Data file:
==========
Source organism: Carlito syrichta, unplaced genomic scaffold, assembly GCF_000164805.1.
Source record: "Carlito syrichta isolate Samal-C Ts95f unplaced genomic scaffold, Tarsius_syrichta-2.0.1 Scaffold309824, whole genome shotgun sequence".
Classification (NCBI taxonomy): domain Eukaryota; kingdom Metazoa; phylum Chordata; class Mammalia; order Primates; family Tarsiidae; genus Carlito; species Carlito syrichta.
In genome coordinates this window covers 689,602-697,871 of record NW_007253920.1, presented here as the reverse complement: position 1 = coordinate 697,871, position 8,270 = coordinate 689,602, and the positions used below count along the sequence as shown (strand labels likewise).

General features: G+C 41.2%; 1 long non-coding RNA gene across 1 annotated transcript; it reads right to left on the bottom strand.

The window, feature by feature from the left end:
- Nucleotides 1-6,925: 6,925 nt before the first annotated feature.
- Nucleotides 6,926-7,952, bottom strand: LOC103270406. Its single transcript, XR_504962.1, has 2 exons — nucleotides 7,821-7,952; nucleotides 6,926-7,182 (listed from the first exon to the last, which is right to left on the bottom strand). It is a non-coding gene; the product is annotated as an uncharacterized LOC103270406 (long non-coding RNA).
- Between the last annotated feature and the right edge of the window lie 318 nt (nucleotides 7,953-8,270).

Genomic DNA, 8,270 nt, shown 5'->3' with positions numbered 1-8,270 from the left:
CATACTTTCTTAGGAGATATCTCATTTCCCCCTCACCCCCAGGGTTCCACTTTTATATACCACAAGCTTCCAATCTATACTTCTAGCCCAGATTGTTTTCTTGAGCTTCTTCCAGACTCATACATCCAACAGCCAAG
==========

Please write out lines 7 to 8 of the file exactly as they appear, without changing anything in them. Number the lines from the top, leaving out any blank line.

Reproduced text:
- Nucleotides 1-6,925: 6,925 nt before the first annotated feature.
- Nucleotides 6,926-7,952, bottom strand: LOC103270406. Its single transcript, XR_504962.1, has 2 exons — nucleotides 7,821-7,952; nucleotides 6,926-7,182 (listed from the first exon to the last, which is right to left on the bottom strand). It is a non-coding gene; the product is annotated as an uncharacterized LOC103270406 (long non-coding RNA).